One-Way Ticket to Kansas, the autobiography of Frank M. Stahl, as told and illustrated by Margaret Whittemore. University of Kansas Press, 1959. Transcribed by John D. Meredith
Men in our community were active in the operation of the "underground railroad" through Ohio, giving secret sanctuary to runaway slaves and conducting them on their way to Canada, where they would be free. My parents, vigorous in their stand against slavery, gave me a copy of Uncle Tom's Cabin, which was essentially a pamphlet against the Fugitive Slave Law, disguised as a novel. Harriet Beecher Stowe had written it while living in Cincinnati, separated only by the Ohio River from a slave-holding community. As I pored over the pages, I was deeply stirred by the pitiful plight of Uncle Tom and shocked by the horrors of the slave trade.
All over the North public sentiment was growing, and the best intellect of America was on the antislavery side. Kansas territory became a hotbed of controversy when in May 1854 President Franklin Pierce signed a bill opening Kansas and Nebraska for settlement and giving settlers the right to determine the question for themselves.
Abolitionists in the North and slaveholders in the South sought immediately to gain Kansas for their own. Southern sympathizers from Missouri crossed the state line to "spot" claims, while border ruffians attacked free-state settlements founded largely by the New England Emigrant Aid Company. The eminent clergyman, Henry Ward Beecher, pledged his Brooklyn parish to furnish quantities of rifles, which were shipped in boxes labeled "Bibles." During the last six months of 1856, a committee with headquarters in Chicago sent provisions, arms, and clothing valued at $200,000. Little more than half of this reached its destination, however, the remainder being destroyed or appropriated by proslavery men at Missouri River landings.
Armed bands tried to stem the tide of emigration from the North by robbing those who disembarked at Kansas City and Leavenworth, and ordering them back home in an insolent manner. James H. Lane, an ardent free-soiler, not to be thwarted by this blockade, mapped out an entrance through Iowa and Nebraska. Those who followed it were known as "Lane's Army of the North."
A free-state settler from Mount Gilead, Ohio, who had taken his wife and children to Kansas, wrote several letters to the editor of the National Era. Those we read with much interest. The following extract, printed in 1854, is typical:
"Emigrants are arriving in scores; tents are stretched all over the prairie; cabins are going up in all directions. Labor is plenty. A man, though poor, if he can and will work, can do well here. A man with only a team is independent. But to those who have no means, can't or won't work, Kansas is no place for you. Emigrants must expect to meet some hardships. Were I in Ohio today, with my knowledge of Kansas, I should lose no time in coming here. Understand me, I urge no one to come; for, as in all new countries, many chicken-hearted ones will get homesick and leave. But if you have made up your minds and are coming, now is the time. The sooner here, the better for you."Samuel N. Wood."
A newly formed Republican party, made up of Whigs, Free-Soilers, and others favoring the abolition of slavery, had in 1856 nominated John C. Fremont for President and William L. Dayton as his running-mate. Since Father was a Whig and a staunch supporter of Fremont, I heard much about his explorations throughout the West that brought him fame as "the Pathfinder." Abraham Lincoln, a more obscure figure at that time, had recently won acclaim by a strong antislavery speech he delivered in Bloomington, Illinois.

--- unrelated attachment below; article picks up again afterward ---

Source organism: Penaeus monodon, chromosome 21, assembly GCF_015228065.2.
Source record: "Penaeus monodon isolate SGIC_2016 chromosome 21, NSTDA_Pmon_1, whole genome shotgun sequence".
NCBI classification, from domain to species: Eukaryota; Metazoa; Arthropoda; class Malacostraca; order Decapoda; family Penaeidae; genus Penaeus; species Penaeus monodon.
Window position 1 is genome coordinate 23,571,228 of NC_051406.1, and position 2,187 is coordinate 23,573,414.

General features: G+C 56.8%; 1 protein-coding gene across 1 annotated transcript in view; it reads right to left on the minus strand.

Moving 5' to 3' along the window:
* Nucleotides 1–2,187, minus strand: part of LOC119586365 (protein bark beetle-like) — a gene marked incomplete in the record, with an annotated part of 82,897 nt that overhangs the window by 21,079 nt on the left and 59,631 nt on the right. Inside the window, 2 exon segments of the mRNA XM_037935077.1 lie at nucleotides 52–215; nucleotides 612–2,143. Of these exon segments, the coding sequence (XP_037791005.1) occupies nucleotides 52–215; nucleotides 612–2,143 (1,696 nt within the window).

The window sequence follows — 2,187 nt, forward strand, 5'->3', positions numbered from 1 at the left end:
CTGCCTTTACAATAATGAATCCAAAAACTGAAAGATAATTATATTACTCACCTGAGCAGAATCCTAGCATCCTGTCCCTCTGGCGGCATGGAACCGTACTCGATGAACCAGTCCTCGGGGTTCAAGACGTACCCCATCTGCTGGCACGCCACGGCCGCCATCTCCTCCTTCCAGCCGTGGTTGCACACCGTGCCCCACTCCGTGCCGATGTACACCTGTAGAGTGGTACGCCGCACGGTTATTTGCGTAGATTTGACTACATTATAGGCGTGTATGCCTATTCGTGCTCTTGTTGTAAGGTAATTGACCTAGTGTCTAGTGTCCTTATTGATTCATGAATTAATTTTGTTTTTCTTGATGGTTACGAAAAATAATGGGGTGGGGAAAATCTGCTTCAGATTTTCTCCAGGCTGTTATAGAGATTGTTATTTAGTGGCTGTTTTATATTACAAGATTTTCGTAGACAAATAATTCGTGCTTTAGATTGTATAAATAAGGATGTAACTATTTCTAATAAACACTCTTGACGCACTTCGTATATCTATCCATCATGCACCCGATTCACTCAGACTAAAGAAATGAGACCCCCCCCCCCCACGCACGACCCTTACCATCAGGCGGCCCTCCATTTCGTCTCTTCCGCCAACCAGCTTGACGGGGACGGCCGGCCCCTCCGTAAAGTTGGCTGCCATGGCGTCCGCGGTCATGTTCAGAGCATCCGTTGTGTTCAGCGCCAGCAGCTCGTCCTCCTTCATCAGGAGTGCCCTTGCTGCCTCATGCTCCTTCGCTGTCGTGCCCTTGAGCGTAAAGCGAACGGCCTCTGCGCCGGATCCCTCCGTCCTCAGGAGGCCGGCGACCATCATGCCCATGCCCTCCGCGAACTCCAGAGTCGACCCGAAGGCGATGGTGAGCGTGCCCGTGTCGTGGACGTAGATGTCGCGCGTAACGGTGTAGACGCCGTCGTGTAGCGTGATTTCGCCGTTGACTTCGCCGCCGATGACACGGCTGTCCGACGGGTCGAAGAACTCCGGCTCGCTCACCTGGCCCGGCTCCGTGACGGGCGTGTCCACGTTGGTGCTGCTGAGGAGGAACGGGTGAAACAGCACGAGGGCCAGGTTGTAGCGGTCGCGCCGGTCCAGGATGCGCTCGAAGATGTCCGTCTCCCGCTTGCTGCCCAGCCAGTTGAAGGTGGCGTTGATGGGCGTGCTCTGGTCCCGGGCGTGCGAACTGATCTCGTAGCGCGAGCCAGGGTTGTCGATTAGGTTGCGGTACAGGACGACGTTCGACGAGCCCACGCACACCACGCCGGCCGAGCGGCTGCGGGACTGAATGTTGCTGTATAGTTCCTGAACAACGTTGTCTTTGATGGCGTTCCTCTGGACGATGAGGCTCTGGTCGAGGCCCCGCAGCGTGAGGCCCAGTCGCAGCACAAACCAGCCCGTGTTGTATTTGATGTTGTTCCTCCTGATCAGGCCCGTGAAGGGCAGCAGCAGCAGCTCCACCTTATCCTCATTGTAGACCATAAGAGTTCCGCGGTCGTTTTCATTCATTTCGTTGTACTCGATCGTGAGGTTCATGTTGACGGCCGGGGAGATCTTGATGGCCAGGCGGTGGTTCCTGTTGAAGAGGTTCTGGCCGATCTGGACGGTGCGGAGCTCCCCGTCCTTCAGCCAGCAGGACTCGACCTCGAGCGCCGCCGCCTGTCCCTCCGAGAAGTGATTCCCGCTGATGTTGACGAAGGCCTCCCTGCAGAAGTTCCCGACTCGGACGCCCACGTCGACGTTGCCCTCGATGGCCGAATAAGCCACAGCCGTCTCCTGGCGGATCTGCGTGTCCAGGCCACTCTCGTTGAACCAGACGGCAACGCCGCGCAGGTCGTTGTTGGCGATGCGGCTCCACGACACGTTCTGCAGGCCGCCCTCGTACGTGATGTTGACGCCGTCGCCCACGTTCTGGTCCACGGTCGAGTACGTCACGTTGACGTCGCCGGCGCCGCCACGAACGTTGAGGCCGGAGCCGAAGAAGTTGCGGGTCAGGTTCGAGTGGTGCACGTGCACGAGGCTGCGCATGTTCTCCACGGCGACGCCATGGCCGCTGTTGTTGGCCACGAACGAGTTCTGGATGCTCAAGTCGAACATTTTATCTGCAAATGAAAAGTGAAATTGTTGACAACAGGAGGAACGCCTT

Opposing candidates on the Democratic ticket were James Buchanan and John C. Breckenridge. A banner emblazoned with "Buck and Breck" waved atop a tall hickory pole and was plainly visible from the backyard of my chum, Hamilton Woods. Ham's father, who kept an all-purpose store and harness shop, was also a Whig. The Democratic flag made a tempting target for Ham and me. We took secret delight in shooting it full of holes; no one ever discovered who the "miserable scamps" were that mutilated the banner.
Plans were under way for a large Republican rally at Greenville to which New Harrison was sending a delegation. Father was one of the group and he gave me permission to go. At least a hundred of us were crowded on a heavy log wagon. It was coupled out for twenty-five feet and covered with an open board platform. We could either stand or sit on the floor. Our ride was a bumpy one, for the road was paved with frequent hard clods the size of goose eggs that were ground to powder by the weight of the wagon.
Sixteen strong, well-matched teams had been picked from farms in the vicinity to pull the tremendous load. They were specially groomed and decorated for the occasion, and made an attractive spectacle. John Morrison, our capable driver, rode the nigh wheel horse. A single line ran from team to team through a ring in the head band of each bridle until it reached the mouth of the nigh leader. Driving through the streets of Greenville, Morrison often lost sight of his leaders as they rounded a corner far ahead of his position near the wagon.
It was a great rally with speeches and wild demonstrations. Our largest banner bore the party slogan: "Free Soil, Fremont, Free Kansas." The marshal of the day rode a magnificent black-and-white-spotted pony with heavy mane three feet long and a tail touching the ground. The term "pony" is really a misnomer, for this animal was strong enough to carry a well-built man.
When the time came to return home the marshal said to me, "How would you like to ride my pony back to New Harrison while I take your place on the wagon?"
I trotted back and forth from one end of the parade to the other, showing off my borrowed mount. No boy could have been happier than I that day.
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